More recently Sofi and colleagues performed a cross-sectional study over 5 years of 30 065 people (23 570 men) in Italy who underwent preparticipation screening to obtain clinical eligibility for competitive sports.44 Exercise ECG testing was abnormal in 1459 (4.9%) participants, 1227 of whom had normal resting ECGs. At the end of screening and additional testing, 196 (0.6%) participants were considered ineligible for competitive sports. Cardiovascular causes for disqualification included valvular disease (24%), hypertension (19%), arrhythmia (18%), CHD (9%), conduction disorders (7%), and cardiomyopathies (5%). Among the 159 participants disqualified because of cardiac abnormalities, personal history or physical examination had suggested problems in only six (3.7%) and a large proportion (126, 79.2%) had a normal pattern on resting ECG. Conversely, almost all the disqualified participants showed some cardiac abnormalities during the exercise ECG. The authors concluded that, amongst adults seeking to take part in competitive sports, exercise ECG testing can identify those with cardiac abnormalities. However, without gold standard testing such as universal angiography and echocardiography it is difficult to assess the true effectiveness of screening exercise ECG testing. This study may prove very significant in the future if the investigators can demonstrate that disqualification of selected athletes reduces the incidence of athletic-related CV events.
Intervention in patients with a positive screening test
As previously stated, the utility of a screening test is a function of both the test performance and the ability to successfully intervene in a patient with a positive test to prevent morbidity or mortality. The Atenolol Silent Ischemia Study (ASIST) was a multicentre, randomised, double-blind, placebo-controlled study that evaluated 306 outpatients with mild angina, abnormal exercise tests, and ischaemia on ambulatory monitoring who were randomised to receive either atenolol (100 mg/d) or placebo.45 The primary outcome measure was event-free survival at 1 year by Kaplan-Meier analysis, and events were death and other major CV events. Event-free survival improved in atenolol-treated patients who had an increased time to onset of first adverse event (120 versus 79 days) and fewer total first events compared with placebo. There was a non-significant trend for fewer serious events (death, resuscitation from ventricular tachycardia/fibrillation, non-fatal myocardial infarction, or hospitalisation for unstable angina) in atenolol-treated patients. Thus, the detection of periods of asymptomatic ischaemia in patients with minimal CV symptoms by exercise ECG testing may prevent serious morbidity or mortality through the initiation of beta blocker medical therapy. However, it is important to realise that this study did not enrol completely asymptomatic patients in whom the prevalence of CHD is likely to be significantly lower, thereby worsening the performance of the screening test and the significance of any intervention based on test results.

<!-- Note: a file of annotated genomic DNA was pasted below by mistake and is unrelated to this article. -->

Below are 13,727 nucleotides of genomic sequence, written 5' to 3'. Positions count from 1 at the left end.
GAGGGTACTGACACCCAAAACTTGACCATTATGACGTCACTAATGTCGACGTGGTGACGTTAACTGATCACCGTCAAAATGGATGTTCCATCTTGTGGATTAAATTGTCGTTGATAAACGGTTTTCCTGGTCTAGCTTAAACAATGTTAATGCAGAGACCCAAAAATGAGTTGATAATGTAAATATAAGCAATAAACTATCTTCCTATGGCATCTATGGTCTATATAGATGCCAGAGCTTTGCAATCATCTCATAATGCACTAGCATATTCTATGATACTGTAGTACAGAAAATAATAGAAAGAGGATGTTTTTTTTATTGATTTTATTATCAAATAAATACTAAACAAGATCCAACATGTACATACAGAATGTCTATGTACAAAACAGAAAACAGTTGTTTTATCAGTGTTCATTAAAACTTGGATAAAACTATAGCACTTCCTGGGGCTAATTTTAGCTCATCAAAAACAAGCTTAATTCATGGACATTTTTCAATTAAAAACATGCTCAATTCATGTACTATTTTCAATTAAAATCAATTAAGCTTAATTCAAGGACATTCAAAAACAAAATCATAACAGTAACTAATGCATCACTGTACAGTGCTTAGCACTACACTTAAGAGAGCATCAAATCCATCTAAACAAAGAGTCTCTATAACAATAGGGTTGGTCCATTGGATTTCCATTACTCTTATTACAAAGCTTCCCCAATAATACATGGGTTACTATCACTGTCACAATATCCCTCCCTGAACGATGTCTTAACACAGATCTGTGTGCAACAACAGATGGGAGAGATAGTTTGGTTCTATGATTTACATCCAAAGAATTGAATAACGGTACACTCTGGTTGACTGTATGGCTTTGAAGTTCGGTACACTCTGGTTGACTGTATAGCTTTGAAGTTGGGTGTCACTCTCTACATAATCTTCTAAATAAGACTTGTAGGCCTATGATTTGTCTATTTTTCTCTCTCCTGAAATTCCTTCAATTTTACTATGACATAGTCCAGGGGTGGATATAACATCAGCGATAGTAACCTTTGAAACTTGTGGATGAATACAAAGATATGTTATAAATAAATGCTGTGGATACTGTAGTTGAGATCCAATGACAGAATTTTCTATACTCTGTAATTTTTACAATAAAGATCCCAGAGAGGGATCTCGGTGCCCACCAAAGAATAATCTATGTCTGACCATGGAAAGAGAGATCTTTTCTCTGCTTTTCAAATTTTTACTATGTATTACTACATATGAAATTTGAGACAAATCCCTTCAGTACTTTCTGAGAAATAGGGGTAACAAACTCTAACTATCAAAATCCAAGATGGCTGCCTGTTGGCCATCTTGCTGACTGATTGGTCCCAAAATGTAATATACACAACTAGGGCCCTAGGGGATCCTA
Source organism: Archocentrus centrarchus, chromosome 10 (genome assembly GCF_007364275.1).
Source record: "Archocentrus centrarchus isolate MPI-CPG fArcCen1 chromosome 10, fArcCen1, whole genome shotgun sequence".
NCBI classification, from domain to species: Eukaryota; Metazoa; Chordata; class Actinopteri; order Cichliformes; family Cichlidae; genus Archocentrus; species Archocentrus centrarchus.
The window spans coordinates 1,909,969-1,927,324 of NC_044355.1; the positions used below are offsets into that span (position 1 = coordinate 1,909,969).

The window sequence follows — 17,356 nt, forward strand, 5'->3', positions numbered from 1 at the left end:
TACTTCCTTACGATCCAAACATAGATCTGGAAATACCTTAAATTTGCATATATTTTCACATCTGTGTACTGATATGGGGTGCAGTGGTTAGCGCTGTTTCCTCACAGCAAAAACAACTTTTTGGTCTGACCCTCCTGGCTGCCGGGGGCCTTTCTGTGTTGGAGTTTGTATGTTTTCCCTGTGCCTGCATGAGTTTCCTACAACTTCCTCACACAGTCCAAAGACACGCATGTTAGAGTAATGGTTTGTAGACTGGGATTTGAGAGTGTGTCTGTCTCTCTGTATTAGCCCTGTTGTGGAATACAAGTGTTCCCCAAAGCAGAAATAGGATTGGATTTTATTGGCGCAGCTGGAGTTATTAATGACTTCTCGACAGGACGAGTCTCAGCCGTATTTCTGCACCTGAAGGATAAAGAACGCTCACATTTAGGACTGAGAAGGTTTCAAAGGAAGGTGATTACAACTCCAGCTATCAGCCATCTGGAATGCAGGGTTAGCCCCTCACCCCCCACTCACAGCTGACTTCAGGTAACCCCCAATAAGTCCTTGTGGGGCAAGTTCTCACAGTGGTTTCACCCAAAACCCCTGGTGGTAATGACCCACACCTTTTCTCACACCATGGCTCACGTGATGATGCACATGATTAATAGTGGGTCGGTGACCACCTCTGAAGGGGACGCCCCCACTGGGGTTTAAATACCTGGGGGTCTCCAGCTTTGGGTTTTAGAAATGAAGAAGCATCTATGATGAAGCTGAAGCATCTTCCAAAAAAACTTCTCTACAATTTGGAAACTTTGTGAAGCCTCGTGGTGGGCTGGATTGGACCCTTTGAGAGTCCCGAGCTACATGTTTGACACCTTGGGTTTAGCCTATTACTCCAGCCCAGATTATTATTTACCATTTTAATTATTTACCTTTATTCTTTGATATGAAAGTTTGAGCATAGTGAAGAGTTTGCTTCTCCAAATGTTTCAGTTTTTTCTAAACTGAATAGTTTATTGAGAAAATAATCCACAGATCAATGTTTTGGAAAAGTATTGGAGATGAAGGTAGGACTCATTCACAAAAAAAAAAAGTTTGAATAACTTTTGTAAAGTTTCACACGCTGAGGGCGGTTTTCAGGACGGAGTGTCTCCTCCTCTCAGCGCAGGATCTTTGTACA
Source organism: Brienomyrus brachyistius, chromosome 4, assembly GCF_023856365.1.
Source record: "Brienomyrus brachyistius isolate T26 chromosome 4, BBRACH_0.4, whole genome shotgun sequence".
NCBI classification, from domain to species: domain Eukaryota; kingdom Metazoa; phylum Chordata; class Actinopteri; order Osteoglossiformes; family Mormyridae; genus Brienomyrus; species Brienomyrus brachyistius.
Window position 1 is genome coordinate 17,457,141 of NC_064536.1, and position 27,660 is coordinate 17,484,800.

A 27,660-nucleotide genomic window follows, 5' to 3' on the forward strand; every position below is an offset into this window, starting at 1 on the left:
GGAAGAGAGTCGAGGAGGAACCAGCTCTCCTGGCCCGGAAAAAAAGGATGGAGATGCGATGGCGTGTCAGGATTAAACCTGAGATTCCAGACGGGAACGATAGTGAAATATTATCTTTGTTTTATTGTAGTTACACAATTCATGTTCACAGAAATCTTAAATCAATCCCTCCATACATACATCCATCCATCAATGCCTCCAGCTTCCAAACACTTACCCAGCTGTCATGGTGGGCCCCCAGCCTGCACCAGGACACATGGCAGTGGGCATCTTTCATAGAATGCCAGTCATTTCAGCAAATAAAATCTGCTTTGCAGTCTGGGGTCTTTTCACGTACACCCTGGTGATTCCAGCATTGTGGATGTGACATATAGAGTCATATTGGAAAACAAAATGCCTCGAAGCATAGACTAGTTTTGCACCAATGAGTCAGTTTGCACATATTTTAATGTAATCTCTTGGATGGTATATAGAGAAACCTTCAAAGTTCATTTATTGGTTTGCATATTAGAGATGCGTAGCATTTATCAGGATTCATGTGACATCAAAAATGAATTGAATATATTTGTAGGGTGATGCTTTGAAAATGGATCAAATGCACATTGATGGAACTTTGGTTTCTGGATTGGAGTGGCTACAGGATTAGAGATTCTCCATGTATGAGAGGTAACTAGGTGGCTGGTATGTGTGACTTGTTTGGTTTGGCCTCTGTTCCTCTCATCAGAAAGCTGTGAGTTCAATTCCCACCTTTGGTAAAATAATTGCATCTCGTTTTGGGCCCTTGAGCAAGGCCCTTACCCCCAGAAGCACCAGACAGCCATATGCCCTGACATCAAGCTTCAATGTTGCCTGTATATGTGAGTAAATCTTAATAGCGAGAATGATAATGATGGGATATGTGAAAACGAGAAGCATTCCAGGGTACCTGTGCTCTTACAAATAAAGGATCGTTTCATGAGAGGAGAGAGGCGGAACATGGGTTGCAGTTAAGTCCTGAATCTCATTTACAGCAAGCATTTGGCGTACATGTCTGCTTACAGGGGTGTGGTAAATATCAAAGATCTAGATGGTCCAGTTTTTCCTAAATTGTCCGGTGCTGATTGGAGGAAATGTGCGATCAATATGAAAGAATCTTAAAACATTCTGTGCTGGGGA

The Asymptomatic Cardiac Ischemia Pilot (ACIP) study enrolled 558 patients with coronary anatomy amenable to revascularisation, at least one episode of asymptomatic ischaemia on the 48 h ambulatory ECG and ischaemia on treadmill exercise testing. Patients were randomised to one of three treatment strategies: 1) medication to suppress angina (angina-guided strategy, n = 183); 2) medication to suppress both angina and ambulatory ECG ischaemia (ischaemia-guided strategy, n = 183); or 3) revascularisation strategy (angioplasty or bypass surgery, n = 192).46 Medication was titrated atenolol–nifedipine or diltiazem–isosorbide dinitrate. At 1 year, the mortality rate was 4.4% in the angina-guided group (8 of 183), 1.6% in the ischaemia-guided group (3 of 183) and 0% in the revascularisation group. Frequency of myocardial infarction, unstable angina, stroke and congestive heart failure was not significantly different among the three strategies. The revascularisation group had significantly fewer hospital admissions and non-protocol revascularisations at 1 year. This study suggested that revascularisation in minimally symptomatic patients with periods of asymptomatic ischaemia detected on exercise ECG may prevent serious morbidity and mortality. However, these findings have not been confirmed in recent years when much of coronary revascularisation is performed percutaneously with intracoronary stenting, and as with the ASIST trial these results have not been replicated in a truly asymptomatic patient population.